Canon has announced the creation of a special lithography system for chips

Canon has announced the creation of a special lithography system for chips

Canon announced the creation of the latest system of “nanoimprint lithography” FPA-1200NZ2C. The company is positioning this technology as an alternative to the expensive and complex EUV systems currently dominated by Dutch firm ASML Holding NV, ReadWrite reports.

ASML’s EUV technology is popular among chip manufacturers because of its key role in the production of semiconductors at 5 nanometers and below. The number in nanometers means the size of the microcircuit elements. The smaller this number, the more functions the microcircuit can accommodate, therefore, the power of the semiconductor increases.

According to Canon’s announcement, the nanoimprint machines can produce 5nm chips, which corresponds to the state-of-the-art EUV level.

The company predicts that improvements in printing materials and overlay alignment could increase resolution to 2nm, making Canon a leader in next-generation chip manufacturing. This is a significant step for the Japanese technology giant.

Unlike the complex use of high-powered EUV lasers, nanoimprinting prints nanoscale circuit patterns directly onto silicon wafers using a mold-like stamp. Canon believes that this simpler mechanical printing process will provide a cheaper and more affordable option for chip makers.

“Because the circuit pattern transfer process does not go through an optical mechanism, the thin circuit patterns on the mask can be accurately reproduced on the wafer. Thus, complex 2D or 3D circuit patterns can be formed in a single print,” explains Canon.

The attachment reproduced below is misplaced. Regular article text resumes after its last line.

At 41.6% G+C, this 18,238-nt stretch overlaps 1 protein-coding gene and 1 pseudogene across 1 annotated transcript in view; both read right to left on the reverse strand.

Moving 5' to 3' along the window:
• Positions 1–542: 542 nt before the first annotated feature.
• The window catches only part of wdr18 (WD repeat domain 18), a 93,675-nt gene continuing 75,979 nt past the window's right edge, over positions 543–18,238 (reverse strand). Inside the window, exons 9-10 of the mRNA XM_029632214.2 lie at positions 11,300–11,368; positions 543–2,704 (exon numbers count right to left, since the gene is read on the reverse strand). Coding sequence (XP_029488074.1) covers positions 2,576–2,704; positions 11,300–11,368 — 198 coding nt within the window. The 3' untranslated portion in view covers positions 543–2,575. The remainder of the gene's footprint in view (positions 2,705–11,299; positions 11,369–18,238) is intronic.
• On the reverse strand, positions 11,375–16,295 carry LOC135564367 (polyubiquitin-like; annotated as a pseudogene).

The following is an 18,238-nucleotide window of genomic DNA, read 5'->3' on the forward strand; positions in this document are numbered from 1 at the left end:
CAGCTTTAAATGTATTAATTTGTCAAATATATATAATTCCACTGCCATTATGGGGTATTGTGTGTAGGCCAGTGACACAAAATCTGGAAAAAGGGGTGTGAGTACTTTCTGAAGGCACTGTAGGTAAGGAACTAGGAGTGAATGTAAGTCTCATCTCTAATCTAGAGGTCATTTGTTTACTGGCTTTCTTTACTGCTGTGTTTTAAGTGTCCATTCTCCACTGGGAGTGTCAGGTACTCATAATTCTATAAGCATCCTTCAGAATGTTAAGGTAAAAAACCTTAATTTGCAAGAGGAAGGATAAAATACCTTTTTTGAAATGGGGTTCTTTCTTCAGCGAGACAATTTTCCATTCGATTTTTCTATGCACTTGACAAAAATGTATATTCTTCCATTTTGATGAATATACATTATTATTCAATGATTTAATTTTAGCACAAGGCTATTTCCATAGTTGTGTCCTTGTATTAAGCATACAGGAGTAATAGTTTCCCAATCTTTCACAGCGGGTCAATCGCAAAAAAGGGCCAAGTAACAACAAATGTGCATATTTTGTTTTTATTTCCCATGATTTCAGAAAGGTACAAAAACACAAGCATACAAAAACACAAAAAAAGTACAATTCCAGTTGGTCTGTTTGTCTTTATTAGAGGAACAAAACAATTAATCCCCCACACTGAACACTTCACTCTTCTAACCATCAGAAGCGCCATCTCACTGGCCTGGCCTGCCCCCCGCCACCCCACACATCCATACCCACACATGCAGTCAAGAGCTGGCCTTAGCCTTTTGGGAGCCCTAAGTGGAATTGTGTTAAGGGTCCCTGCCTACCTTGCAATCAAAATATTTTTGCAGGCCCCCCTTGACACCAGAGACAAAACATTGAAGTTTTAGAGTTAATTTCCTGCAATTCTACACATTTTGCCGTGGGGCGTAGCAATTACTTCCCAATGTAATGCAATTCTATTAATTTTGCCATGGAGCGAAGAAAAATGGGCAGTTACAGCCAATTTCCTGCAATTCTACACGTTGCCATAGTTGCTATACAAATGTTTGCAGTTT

This differs from the photolithography techniques used by ASML, which involve passing a specific wavelength of light through photomasks to etch features onto a pattern layer on a wafer. The ultimate goal is to create complex, high-density circuits on chip arrays.

In addition, according to Bloomberg, the new technology could allow it to bypass current US restrictions on exporting EUV systems to China.

Semiconductors are a central aspect of the technology battle between the US and China because of their critical nature in areas such as artificial intelligence and military applications. The Dutch government has banned ASML from exporting its EUV lithography machines because the technology is key to the creation of state-of-the-art chips.

Now that Canon says its new technology can help chipmakers make the equivalent of 2nm semiconductors, it’s sure to come under scrutiny from regulators

In 2014, Canon bought Molecular Imprints, which is considered a pioneer of Nanoimprint lithography, and since then has been actively developing the technology for almost 10 years. Canon is now building its first new lithography plant in two decades outside Tokyo. The equipment will start coming off the new conveyor in 2025.

Read also on ProIT: Shares of NVIDIA and AMD fall due to the ban on the export of AI chips to China.

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